I love the prompts of depth and complexity and the content imperatives. They’re simple, powerful, and flexible.
But now, I’m hearing from teachers being told to add eight new prompts and icons to their classrooms: process, original, impact, context, motives, proof, translate, and judgement. That’s 24 thinking tools if you’re using depth and complexity, content imperatives, and these new tools. Honestly, did you ever look at the original set and think “boy there just aren’t enough!”? In fact, I always thought we should trim down one or two (ahem trends 😝), not add more!
If we’re putting more on kids’ (and teachers’) plates, we’d better have a darn good reason for doing so. And I don’t think there is a darn good reason for the new depth and complexity icons.
It’s important that we all think critically before adopting a new classroom practice.
They Seem “Different”
My problem isn’t just that there are too many, I think the new depth and complexity icons are just… off. I asked around to see if, perhaps, I was taking crazy pills. But many teacher friends shared the exact same doubts.
The classic depth and complexity prompts, which came from a collaboration between Betty Gould and Sandra Kaplan, have three key features that make them fantastic classroom tools:
- Unique: each one is significantly different from any others.
- Universal: each one can be used with any content in any grade.
- Usable: each one can be used in the same way as all others, so they can be swapped out but are still usable.
To me, all eight of the new prompts violate one or more of these three characteristics.
1. Not Unique
Some new prompts duplicate existing prompts (or are so similar that I don’t see why a whole new icon is needed).
- Process Is “process” significantly different from “rules”? I think a process is just a set of rules one follows.
- Original It seems pretty obvious that “original” duplicates the content imperative “origin.”
- Impact is a duplicate of the content imperative “contribution.” In both cases, we’re exploring the effect of one thing on another (or others).
- Context (probably my favorite of the new bunch) can be covered by “big idea” since we’re asking students to look at a larger situation. You can even still use the word “context” but just draw the Big Idea icon. No reason for a whole new prompt.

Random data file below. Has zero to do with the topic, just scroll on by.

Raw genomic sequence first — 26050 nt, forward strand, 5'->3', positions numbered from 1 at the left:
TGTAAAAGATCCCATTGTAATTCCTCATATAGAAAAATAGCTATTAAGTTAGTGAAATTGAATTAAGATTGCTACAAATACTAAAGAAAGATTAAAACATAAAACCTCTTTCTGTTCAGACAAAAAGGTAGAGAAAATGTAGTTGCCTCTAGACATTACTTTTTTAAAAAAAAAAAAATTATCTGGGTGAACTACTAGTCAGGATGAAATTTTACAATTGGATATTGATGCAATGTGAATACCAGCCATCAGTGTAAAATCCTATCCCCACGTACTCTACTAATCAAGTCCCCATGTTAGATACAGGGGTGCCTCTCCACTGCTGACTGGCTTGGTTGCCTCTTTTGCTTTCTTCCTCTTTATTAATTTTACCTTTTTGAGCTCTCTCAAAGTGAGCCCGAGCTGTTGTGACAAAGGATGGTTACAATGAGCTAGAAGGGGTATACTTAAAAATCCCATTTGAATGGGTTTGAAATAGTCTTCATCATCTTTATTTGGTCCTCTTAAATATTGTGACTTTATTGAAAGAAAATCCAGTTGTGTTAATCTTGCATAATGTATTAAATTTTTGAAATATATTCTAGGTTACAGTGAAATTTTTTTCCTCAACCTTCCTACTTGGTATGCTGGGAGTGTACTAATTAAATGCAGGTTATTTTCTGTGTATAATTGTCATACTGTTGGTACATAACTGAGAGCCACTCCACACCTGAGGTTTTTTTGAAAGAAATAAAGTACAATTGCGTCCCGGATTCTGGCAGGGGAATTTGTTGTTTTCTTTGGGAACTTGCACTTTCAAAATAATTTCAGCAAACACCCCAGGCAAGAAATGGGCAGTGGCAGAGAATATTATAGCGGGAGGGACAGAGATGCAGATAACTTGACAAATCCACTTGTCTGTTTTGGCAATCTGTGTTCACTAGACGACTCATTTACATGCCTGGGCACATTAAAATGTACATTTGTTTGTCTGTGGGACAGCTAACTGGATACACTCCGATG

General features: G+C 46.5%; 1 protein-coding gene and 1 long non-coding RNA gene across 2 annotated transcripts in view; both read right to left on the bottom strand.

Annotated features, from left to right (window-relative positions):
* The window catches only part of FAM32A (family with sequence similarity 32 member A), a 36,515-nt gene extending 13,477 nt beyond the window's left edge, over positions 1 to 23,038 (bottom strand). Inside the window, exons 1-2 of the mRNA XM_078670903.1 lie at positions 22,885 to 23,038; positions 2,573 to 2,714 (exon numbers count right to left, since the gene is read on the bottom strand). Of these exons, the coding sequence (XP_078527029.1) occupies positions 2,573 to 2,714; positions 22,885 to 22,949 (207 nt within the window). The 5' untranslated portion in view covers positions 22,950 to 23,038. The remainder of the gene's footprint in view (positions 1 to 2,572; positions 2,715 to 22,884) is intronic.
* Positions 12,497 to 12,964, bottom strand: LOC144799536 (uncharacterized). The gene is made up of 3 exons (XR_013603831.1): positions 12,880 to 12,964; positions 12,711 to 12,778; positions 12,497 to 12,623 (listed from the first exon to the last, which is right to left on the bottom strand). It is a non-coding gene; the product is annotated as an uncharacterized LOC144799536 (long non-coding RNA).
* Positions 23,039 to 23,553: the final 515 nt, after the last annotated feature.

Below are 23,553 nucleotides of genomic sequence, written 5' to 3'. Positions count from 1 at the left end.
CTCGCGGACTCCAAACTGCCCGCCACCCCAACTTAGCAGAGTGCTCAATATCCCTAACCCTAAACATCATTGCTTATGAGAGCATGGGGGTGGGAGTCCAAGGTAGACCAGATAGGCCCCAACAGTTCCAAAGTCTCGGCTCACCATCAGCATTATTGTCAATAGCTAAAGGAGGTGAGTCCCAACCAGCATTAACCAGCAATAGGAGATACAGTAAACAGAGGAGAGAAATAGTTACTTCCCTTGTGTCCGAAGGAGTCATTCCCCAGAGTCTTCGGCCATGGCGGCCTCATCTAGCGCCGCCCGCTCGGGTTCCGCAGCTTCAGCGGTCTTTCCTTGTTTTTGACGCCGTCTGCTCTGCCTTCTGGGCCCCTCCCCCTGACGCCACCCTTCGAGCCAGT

So, it’s not that the new prompts of depth and complexity are exact duplicates, but they’re so similar that we don’t need to burden students with entirely new terms.
2. Not Universal
The classic prompts are super flexible. They plug into almost any topic… and just work. But the new depth and complexity prompts lack this flexibility. They don’t cross content areas as well.
- Motives Clearly works best when looking at people (so just use “multiple perspectives”). I just don’t see how motives helps me when studying plate tectonics, chemicals, weather, or fraction division.
- Proof only applies to situations that, well, require proof. And, in that case, just use essential details to represent proof or evidence. If we want students to prove (as in a verb), then that becomes the realm of Bloom’s Taxonomy and not depth and complexity.
3. Less Usable
Translate is an action! No other prompt is an action, so “translate” can’t be plugged in like the other prompts. This is confusing to students. Also, since “translate” is a verb, it belongs with the thinking skills in Bloom’s Taxonomy, not the prompts of depth and complexity. You can’t study “the translate” of a topic like you can “the rules, the details, the patterns, etc.”
Finally, judgment is special because it fits in all three problem categories:
- It’s not unique: if we’re discussing a judgment a person made, just use “multiple perspectives” or “ethics.”
- It isn’t a universal idea, since division, plate tectonics, and weather don’t have “judgement” (although “ethics” could already be used here).
- It isn’t as useable since it doesn’t plug into the same sentence frame as the others: “Let’s think about the judgment of The Great Gatsby.”
Do you use them?
To me, each of the new depth and complexity prompts falls short. They seem thrown together and lack the beauty of the original 11. I think you have better ways to use your time then trying to implement these new ideas.
But I’d love to hear your thoughts if you disagree (Update: Seriously! I’ve yet to meet anyone who’s sold on these)! Do you see a true use for the new tools? Are they worth adding to kids’ plates?
Administrators: please think critically about whether these are worth the time before telling your teachers to use them.
Hit me up at email@example.com or on Twitter: @ianabyrd.
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